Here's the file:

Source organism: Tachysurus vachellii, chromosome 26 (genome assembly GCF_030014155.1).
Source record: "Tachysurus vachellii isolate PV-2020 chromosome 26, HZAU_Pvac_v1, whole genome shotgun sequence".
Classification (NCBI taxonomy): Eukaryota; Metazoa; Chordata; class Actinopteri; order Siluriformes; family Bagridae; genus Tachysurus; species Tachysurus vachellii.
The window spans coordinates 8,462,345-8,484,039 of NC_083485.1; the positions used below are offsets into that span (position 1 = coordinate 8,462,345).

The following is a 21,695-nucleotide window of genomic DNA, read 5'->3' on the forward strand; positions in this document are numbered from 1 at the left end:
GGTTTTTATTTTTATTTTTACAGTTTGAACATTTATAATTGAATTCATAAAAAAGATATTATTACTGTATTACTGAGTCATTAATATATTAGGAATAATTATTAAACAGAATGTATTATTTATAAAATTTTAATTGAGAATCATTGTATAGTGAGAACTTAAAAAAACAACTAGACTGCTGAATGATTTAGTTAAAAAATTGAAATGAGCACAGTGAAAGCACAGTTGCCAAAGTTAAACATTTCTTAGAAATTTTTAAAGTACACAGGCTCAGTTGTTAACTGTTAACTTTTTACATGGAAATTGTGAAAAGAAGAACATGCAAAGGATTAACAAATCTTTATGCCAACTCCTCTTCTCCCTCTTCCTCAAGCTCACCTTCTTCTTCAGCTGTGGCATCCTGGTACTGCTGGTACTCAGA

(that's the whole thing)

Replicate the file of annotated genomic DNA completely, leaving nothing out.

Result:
Source organism: Tachysurus vachellii, chromosome 26 (genome assembly GCF_030014155.1).
Source record: "Tachysurus vachellii isolate PV-2020 chromosome 26, HZAU_Pvac_v1, whole genome shotgun sequence".
Classification (NCBI taxonomy): Eukaryota; Metazoa; Chordata; class Actinopteri; order Siluriformes; family Bagridae; genus Tachysurus; species Tachysurus vachellii.
The window spans coordinates 8,462,345-8,484,039 of NC_083485.1; the positions used below are offsets into that span (position 1 = coordinate 8,462,345).

The following is a 21,695-nucleotide window of genomic DNA, read 5'->3' on the forward strand; positions in this document are numbered from 1 at the left end:
GGTTTTTATTTTTATTTTTACAGTTTGAACATTTATAATTGAATTCATAAAAAAGATATTATTACTGTATTACTGAGTCATTAATATATTAGGAATAATTATTAAACAGAATGTATTATTTATAAAATTTTAATTGAGAATCATTGTATAGTGAGAACTTAAAAAAACAACTAGACTGCTGAATGATTTAGTTAAAAAATTGAAATGAGCACAGTGAAAGCACAGTTGCCAAAGTTAAACATTTCTTAGAAATTTTTAAAGTACACAGGCTCAGTTGTTAACTGTTAACTTTTTACATGGAAATTGTGAAAAGAAGAACATGCAAAGGATTAACAAATCTTTATGCCAACTCCTCTTCTCCCTCTTCCTCAAGCTCACCTTCTTCTTCAGCTGTGGCATCCTGGTACTGCTGGTACTCAGA